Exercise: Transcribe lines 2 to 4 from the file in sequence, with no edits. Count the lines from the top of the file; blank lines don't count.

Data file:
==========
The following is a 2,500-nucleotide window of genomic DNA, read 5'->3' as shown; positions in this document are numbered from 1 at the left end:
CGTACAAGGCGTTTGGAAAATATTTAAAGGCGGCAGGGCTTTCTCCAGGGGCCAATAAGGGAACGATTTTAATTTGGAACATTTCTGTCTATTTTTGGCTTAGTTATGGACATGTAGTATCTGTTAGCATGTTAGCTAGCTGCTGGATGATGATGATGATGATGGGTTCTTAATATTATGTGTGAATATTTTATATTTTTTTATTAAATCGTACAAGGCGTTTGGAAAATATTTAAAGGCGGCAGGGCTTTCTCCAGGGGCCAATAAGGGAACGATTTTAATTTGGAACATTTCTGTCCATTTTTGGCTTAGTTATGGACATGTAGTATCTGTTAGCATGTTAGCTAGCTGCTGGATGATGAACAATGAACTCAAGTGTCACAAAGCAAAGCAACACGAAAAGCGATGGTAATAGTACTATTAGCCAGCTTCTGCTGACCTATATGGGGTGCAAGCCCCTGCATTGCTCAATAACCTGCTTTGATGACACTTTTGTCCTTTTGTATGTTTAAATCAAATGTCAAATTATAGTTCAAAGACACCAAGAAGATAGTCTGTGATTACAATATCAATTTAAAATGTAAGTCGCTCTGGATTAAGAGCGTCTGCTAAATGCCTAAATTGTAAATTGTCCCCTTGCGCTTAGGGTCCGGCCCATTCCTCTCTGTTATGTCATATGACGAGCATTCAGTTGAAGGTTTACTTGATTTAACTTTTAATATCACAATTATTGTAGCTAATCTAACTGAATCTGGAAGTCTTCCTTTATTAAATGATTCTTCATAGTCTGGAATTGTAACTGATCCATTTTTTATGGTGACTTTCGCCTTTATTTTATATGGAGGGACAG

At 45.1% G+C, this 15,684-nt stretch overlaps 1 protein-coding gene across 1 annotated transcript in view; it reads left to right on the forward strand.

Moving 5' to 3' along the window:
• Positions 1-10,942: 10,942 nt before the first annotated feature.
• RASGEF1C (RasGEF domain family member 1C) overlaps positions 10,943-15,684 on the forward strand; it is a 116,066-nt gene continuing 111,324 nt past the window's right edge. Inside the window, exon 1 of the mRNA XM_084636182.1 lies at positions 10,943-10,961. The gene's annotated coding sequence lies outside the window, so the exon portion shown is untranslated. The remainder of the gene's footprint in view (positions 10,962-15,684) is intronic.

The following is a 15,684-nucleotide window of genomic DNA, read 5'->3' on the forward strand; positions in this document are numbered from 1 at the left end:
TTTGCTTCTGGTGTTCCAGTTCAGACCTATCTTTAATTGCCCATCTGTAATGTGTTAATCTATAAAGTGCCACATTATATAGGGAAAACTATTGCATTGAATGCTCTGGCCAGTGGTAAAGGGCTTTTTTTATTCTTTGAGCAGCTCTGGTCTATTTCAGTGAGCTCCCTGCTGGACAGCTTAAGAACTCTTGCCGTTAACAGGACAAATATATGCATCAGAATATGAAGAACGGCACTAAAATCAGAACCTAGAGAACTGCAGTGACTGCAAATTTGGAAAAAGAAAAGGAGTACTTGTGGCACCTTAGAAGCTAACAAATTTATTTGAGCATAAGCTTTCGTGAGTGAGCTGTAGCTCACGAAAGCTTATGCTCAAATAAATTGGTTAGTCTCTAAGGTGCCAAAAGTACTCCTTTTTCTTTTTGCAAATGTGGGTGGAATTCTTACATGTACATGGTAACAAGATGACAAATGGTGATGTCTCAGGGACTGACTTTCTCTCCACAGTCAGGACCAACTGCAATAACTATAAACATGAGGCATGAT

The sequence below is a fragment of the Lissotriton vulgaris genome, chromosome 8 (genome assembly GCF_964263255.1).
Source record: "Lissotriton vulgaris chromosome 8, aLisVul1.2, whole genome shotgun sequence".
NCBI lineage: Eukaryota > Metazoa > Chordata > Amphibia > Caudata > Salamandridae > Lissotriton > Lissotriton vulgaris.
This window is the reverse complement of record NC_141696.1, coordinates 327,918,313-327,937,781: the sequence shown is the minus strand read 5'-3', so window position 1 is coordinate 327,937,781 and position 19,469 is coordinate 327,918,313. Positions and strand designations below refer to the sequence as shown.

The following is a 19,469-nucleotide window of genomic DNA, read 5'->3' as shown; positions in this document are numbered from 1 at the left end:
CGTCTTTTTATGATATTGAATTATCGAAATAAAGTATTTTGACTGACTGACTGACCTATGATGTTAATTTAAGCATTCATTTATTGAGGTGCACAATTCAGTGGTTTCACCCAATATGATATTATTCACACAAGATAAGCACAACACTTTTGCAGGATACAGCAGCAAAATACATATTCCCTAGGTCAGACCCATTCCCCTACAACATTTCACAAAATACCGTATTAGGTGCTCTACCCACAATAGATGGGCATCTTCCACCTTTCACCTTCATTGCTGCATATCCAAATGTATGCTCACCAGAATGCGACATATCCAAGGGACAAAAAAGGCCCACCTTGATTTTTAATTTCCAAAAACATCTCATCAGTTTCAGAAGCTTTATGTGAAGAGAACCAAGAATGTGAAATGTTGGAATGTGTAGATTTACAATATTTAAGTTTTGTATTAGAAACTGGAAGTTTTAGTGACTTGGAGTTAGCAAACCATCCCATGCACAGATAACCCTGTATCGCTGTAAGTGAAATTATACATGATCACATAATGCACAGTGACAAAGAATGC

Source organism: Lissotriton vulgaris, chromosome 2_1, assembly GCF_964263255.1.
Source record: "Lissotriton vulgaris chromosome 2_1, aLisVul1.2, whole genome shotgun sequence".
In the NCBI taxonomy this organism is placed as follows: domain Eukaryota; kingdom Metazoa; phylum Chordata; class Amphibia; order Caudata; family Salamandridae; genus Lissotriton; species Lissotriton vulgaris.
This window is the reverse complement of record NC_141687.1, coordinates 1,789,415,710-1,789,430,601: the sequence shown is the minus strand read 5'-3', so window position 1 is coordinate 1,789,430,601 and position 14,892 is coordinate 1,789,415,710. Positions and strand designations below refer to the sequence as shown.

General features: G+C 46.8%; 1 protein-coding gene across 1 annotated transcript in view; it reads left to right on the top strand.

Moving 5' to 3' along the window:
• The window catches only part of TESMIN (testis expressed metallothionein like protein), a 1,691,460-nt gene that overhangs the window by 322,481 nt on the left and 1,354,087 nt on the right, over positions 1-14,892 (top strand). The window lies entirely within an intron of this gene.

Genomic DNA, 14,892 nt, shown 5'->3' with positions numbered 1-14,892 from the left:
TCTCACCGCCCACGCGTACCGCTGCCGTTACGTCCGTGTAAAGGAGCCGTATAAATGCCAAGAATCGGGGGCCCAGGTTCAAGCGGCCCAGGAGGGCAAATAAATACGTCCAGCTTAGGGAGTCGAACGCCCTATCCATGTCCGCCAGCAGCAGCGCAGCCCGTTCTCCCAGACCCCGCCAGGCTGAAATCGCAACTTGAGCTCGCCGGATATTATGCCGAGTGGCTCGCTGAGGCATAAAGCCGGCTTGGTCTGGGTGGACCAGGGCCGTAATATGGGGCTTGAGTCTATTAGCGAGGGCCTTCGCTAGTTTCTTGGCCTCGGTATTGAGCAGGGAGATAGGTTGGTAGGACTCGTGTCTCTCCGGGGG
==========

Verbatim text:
CGTACAAGGCGTTTGGAAAATATTTAAAGGCGGCAGGGCTTTCTCCAGGGGCCAATAAGGGAACGATTTTAATTTGGAACATTTCTGTCTATTTTTGGCTTAGTTATGGACATGTAGTATCTGTTAGCATGTTAGCTAGCTGCTGGATGATGATGATGATGATGGGTTCTTAATATTATGTGTGAATATTTTATATTTTTTTATTAAATCGTACAAGGCGTTTGGAAAATATTTAAAGGCGGCAGGGCTTTCTCCAGGGGCCAATAAGGGAACGATTTTAATTTGGAACATTTCTGTCCATTTTTGGCTTAGTTATGGACATGTAGTATCTGTTAGCATGTTAGCTAGCTGCTGGATGATGAACAATGAACTCAAGTGTCACAAAGCAAAGCAACACGAAAAGCGATGGTAATAGTACTATTAGCCAGCTTCTGCTGACCTATATGGGGTGCAAGCCCCTGCATTGCTCAATAACCTGCTTTGATGACACTTTTGTCCTTTTGTATGTTTAAATCAAATGTCAAATTATAGTTCAAAGACACCAAGAAGATAGTCTGTGATTACAATATCAATTTAAAATGTAAGTCGCTCTGGATTAAGAGCGTCTGCTAAATGCCTAAATTGTAAATTGTCCCCTTGCGCTTAGGGTCCGGCCCATTCCTCTCTGTTATGTCATATGACGAGCATTCAGTTGAAGGTTTACTTGATTTAACTTTTAATATCACAATTATTGTAGCTAATCTAACTGAATCTGGAAGTCTTCCTTTATTAAATGATTCTTCATAGTCTGGAATTGTAACTGATCCATTTTTTATGGTGACTTTCGCCTTTATTTTATATGGAGGGACAG

At 45.1% G+C, this 15,684-nt stretch overlaps 1 protein-coding gene across 1 annotated transcript in view; it reads left to right on the forward strand.

Moving 5' to 3' along the window: